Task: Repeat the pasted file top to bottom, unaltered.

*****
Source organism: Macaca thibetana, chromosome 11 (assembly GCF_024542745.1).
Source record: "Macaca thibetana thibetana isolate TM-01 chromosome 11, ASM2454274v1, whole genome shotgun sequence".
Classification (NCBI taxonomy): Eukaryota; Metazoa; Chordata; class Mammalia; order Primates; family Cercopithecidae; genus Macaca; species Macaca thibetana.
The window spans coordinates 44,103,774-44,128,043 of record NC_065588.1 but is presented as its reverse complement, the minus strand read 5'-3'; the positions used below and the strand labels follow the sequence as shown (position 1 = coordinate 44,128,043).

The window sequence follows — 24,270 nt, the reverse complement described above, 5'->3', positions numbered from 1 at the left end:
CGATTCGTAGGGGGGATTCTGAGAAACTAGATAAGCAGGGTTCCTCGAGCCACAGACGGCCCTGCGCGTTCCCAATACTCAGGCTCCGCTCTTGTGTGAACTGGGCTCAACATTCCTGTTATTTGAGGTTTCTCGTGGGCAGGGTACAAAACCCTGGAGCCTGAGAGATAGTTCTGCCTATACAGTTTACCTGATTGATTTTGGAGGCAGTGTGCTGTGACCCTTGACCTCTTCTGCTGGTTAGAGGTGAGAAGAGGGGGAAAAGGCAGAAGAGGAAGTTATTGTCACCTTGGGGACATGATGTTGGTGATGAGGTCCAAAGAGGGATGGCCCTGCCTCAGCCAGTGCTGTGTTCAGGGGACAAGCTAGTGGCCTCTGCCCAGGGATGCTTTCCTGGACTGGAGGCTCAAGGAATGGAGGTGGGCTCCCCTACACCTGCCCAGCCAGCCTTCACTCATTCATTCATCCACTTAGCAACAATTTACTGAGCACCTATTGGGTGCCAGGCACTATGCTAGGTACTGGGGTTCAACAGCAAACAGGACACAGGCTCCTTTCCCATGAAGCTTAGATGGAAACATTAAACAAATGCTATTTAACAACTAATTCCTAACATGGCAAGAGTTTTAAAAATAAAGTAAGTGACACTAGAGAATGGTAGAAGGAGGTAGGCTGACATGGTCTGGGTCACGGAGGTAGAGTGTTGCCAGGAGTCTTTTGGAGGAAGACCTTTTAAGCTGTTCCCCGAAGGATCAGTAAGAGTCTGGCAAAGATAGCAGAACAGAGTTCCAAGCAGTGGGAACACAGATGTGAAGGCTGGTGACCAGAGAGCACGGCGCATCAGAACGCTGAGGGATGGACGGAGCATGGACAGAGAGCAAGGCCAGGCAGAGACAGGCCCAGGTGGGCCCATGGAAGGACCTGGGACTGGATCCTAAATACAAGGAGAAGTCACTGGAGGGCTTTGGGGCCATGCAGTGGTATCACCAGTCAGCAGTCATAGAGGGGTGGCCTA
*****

Source organism: Macaca thibetana, chromosome 11 (assembly GCF_024542745.1).
Source record: "Macaca thibetana thibetana isolate TM-01 chromosome 11, ASM2454274v1, whole genome shotgun sequence".
Classification (NCBI taxonomy): Eukaryota; Metazoa; Chordata; class Mammalia; order Primates; family Cercopithecidae; genus Macaca; species Macaca thibetana.
The window spans coordinates 44,103,774-44,128,043 of record NC_065588.1 but is presented as its reverse complement, the minus strand read 5'-3'; the positions used below and the strand labels follow the sequence as shown (position 1 = coordinate 44,128,043).

The window sequence follows — 24,270 nt, the reverse complement described above, 5'->3', positions numbered from 1 at the left end:
CGATTCGTAGGGGGGATTCTGAGAAACTAGATAAGCAGGGTTCCTCGAGCCACAGACGGCCCTGCGCGTTCCCAATACTCAGGCTCCGCTCTTGTGTGAACTGGGCTCAACATTCCTGTTATTTGAGGTTTCTCGTGGGCAGGGTACAAAACCCTGGAGCCTGAGAGATAGTTCTGCCTATACAGTTTACCTGATTGATTTTGGAGGCAGTGTGCTGTGACCCTTGACCTCTTCTGCTGGTTAGAGGTGAGAAGAGGGGGAAAAGGCAGAAGAGGAAGTTATTGTCACCTTGGGGACATGATGTTGGTGATGAGGTCCAAAGAGGGATGGCCCTGCCTCAGCCAGTGCTGTGTTCAGGGGACAAGCTAGTGGCCTCTGCCCAGGGATGCTTTCCTGGACTGGAGGCTCAAGGAATGGAGGTGGGCTCCCCTACACCTGCCCAGCCAGCCTTCACTCATTCATTCATCCACTTAGCAACAATTTACTGAGCACCTATTGGGTGCCAGGCACTATGCTAGGTACTGGGGTTCAACAGCAAACAGGACACAGGCTCCTTTCCCATGAAGCTTAGATGGAAACATTAAACAAATGCTATTTAACAACTAATTCCTAACATGGCAAGAGTTTTAAAAATAAAGTAAGTGACACTAGAGAATGGTAGAAGGAGGTAGGCTGACATGGTCTGGGTCACGGAGGTAGAGTGTTGCCAGGAGTCTTTTGGAGGAAGACCTTTTAAGCTGTTCCCCGAAGGATCAGTAAGAGTCTGGCAAAGATAGCAGAACAGAGTTCCAAGCAGTGGGAACACAGATGTGAAGGCTGGTGACCAGAGAGCACGGCGCATCAGAACGCTGAGGGATGGACGGAGCATGGACAGAGAGCAAGGCCAGGCAGAGACAGGCCCAGGTGGGCCCATGGAAGGACCTGGGACTGGATCCTAAATACAAGGAGAAGTCACTGGAGGGCTTTGGGGCCATGCAGTGGTATCACCAGTCAGCAGTCATAGAGGGGTGGCCTA